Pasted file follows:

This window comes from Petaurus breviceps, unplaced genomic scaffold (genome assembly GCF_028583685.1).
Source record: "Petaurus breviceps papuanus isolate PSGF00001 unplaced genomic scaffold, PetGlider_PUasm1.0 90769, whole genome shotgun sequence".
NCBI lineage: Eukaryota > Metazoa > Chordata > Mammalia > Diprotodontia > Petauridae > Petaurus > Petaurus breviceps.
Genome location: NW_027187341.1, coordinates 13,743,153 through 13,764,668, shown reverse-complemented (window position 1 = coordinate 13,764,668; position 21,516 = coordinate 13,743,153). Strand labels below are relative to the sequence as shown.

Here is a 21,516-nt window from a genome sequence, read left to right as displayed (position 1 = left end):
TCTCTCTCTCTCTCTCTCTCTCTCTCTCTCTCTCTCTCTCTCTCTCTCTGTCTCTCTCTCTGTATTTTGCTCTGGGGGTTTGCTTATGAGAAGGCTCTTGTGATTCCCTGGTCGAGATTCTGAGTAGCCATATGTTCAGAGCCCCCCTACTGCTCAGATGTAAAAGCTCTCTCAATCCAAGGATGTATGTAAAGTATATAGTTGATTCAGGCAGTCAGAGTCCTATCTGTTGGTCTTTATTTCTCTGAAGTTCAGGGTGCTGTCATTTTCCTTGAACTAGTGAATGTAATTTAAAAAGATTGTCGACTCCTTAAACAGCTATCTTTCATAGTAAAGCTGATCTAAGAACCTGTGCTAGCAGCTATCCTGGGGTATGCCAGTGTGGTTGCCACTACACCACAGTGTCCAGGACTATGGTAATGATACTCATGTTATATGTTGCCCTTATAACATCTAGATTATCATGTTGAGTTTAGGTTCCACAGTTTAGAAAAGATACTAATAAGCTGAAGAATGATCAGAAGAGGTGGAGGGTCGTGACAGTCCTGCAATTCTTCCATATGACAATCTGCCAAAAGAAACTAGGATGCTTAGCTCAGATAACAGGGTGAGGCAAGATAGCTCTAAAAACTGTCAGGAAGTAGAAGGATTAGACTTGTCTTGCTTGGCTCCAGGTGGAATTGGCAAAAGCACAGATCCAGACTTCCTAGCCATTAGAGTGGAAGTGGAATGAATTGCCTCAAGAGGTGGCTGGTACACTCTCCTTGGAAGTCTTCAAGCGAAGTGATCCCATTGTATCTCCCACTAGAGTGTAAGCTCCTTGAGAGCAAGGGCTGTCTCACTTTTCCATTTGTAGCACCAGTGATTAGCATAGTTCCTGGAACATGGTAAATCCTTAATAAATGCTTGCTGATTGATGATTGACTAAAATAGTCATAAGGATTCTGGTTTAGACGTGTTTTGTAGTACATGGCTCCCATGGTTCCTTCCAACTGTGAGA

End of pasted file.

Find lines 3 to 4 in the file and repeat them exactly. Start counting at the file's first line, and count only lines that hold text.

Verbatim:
NCBI lineage: Eukaryota > Metazoa > Chordata > Mammalia > Diprotodontia > Petauridae > Petaurus > Petaurus breviceps.
Genome location: NW_027187341.1, coordinates 13,743,153 through 13,764,668, shown reverse-complemented (window position 1 = coordinate 13,764,668; position 21,516 = coordinate 13,743,153). Strand labels below are relative to the sequence as shown.